427/4-Speed/Bench: 1968 Chevrolet Impala SS

I have been wanting to cover a ’68 Impala for some time, owing mostly to the fact that I own one and have for many years. I probably know more about what’s holding it together than I should but that’s the nature of owning a car that is now in excess of a half-century-old; “stuff” just goes wrong regularly. This example is one of 1,778 Impala SS 427 copies produced for the ’68 model year. It is located in  Saint Teresa, New Mexico and is available here on eBay for a BIN price of $9,900 with a “make an offer” option too.

By 1967, Chevrolet enthusiasts were flocking to the SS396 Chevelle and the newly introduced Camaro. Even the lowly Chevy II/Nova got in on the performance action so the large cars, the “B” bodies, had fallen out of favor from a muscle car perspective. This being the case, Chevrolet took a two-prong approach with the Impala, offering the SS package, option “Z03”, available with any engine and the SS427 package, option “Z24” which included a 427 CI V8 engine, heavy-duty suspension, wider wheels and tires, unique badging and model-specific hood/body features (’67 and ’68). It was possible to order both Z03 and Z24 but I’ll explain that in more detail later. Interesting to note is that in ’68, the SS427 Impala had no reference to the name “Impala” inside or out. By 1969, the standard Impala SS (Z03) was discontinued and just the Z24 shouldered on. So, how did the Impala SS427 do sales-wise? There were 2,124 built in ’67, 1,778 in ’68 and 2,455 in ’69 – a modicum of total Impala production over those three years. For additional reading, please check out this SS427 website.

Continuing in my vein of ferreting out cars with no engines, here’s another! This Impala would have originally been equipped with a 385 gross HP, 427 CI V8 (L36) engine. There was also a 425 HP, solid-lifter, 427 CI engine (L72) available too. While the L72 was not advertised, there were about 600 “B” body cars built in ’68 with this rare option. As to how many found their way into the SS 427 model, there is no way to know; records with that specificity do not exist. The tachometer in this example shows a 5,500 RPM redline so that’s confirmation that this example housed an L36 motor. Of note though, this Impala has a four-speed manual transmission and it is still installed! A great find as the temptation to sell an engineless Muncie four-speed gearbox has probably been pretty strong.

The interior of this Impala confirms that this example was a Z24 without the Z03 option added. Why? A bench seat is present. If bucket seats and a center console were desired, the Z03 option had to be selected too. That said, the bench seat/four-speed manual combination is always neat to find because it is unusual. Also found in this Impala is the optional full gauge instrument panel with a tachometer – I wish mine had that, it’s a great addition. OK, so we’ve discussed the good, how about the bad. The floors are falling out and the seats/upholstery are shot. The rust isn’t a surprise, these cars can be rust buckets if domiciled in the right climate and my expensive experience has taught me that the convertibles are even worse. The interior will need a major overhaul. While replacement parts for ’60s vintage Impalas are common, the focus is more on the ’61 to ’67 models; reproduction parts for ’68s are less common – they exist but not like they do for the earlier years.

The ’67 and ’68 SS 427’s both had unique hoods and it’s great to see that this ’68 still has its power-dome hood and chrome cowl grille. These are very hard to find and trade for big $$$ when they turn up. Also unique to this ’68 model are the fender “gills” behind both front wheels – also another hard to find part. The body on this example is rough. I’ve seen a lot worse but this one will need fender and quarter metalwork at the very least. Good to know is that patch panels are available from various sources for this vintage. Also unique to the SS427 model is the engine badge which reads “SS427” instead of just “427”. This Tarrytown, New York produced car was built the first week of October ’67 so it has the early “SS427” badge. Later in the year, that badge was replaced with a “427” badge with a red background (as opposed to a black background). Either badge is hard to find and I have fielded phone calls from restorers asking me if I knew where either could be sourced. Finally of note are the wheel covers. They are Chevrolet P02 “Turbine” style covers and while they are wrong for this SS427, they are a nice find. They were an option on the ’69 Impala as well as Corvettes in at least ’68 and ’69.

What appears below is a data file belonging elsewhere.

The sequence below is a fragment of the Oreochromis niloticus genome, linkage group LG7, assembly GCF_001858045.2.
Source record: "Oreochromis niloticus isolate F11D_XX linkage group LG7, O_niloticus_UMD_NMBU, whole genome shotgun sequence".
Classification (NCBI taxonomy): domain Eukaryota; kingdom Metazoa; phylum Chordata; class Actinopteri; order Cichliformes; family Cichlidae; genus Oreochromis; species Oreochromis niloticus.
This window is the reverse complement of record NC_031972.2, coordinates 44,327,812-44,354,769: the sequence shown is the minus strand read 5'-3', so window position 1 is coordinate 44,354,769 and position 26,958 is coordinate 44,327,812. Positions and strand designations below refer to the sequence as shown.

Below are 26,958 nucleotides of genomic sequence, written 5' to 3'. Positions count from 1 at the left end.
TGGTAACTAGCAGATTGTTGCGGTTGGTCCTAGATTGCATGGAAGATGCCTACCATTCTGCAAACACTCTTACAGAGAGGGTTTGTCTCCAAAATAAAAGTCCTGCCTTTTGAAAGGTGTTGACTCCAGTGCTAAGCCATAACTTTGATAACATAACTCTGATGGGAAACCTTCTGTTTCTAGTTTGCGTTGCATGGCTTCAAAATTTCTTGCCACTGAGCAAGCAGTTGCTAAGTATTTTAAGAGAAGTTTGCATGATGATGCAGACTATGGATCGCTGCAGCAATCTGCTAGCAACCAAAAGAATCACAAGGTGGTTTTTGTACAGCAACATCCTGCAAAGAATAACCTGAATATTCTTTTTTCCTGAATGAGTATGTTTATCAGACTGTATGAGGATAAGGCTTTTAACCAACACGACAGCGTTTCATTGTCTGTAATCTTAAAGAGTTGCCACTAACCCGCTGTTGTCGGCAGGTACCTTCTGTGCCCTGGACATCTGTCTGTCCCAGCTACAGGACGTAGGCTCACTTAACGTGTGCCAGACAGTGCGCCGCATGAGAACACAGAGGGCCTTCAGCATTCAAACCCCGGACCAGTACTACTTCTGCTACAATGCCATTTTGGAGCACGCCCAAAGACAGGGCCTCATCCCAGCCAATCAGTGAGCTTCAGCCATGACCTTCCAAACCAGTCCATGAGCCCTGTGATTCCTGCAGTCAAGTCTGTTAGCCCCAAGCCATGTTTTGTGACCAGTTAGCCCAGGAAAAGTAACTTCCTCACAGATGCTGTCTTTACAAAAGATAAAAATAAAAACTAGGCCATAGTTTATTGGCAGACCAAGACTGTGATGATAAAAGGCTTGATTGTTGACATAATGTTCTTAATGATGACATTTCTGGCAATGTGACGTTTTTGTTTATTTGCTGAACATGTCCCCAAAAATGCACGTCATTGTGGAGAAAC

So what to do here? This example has potential and while I’m a purist, I recognize how hard it can be to go the complete correct route. While I would really want a 427 replacement engine, preferably a date correct example, they are expensive and hard to find. The flip side is that I have no issue buying parts from NAPA or wherever to get things running. I don’t care if the heater hoses have a “GM” stamp or not (though I won’t use red ones). Any way you look at it, this will be an expensive restoration – expensive just to make it roadworthy but I’m less than objective when it comes to one of these models. In my mind, it’s worth salvation because of what it is, not what it would be worth. What are your thoughts, worth taking on or too much trouble and expense?

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  1. Will Fox

    Too much gone to properly restore this; just make a nice driveable street rod out of it. The most important part is long gone: the original 427 engine. Without it, this will never be a numbers-matching car, so no need to make this a 100-point trailer queen. As it is, this is just a nice `68 Impala Sport coupe. And that’s about it.

    Like 13
    • Angrymike

      A 427 is easy enough to recreate, a 454 block with the shorter stroke of the 396. I’m not sure if you need a 427 crank or if it’s possible to use the 396 crank, but that’ll give you 427 CI’s !

      Like 4
    • bull

      Oh Contrar!!!

      Installing a #’s matching 427 is EASY!


      Original engine no so much!

      Like 2
  2. doone

    I owned 2 of these 68 ss427 90hp impalas both new in 68. The first one was stolen in the bronx, the second was de-badged by my dad so it wouldn’t be stolen. Wish I had saved the grille badge, probably worth 500 bucks now. Both were built at the Tarrytown assembly plant. I had ordered it with turbo hydramatic and the 2.73 rear end. It actually got 25 hiway mpg ’cause of that.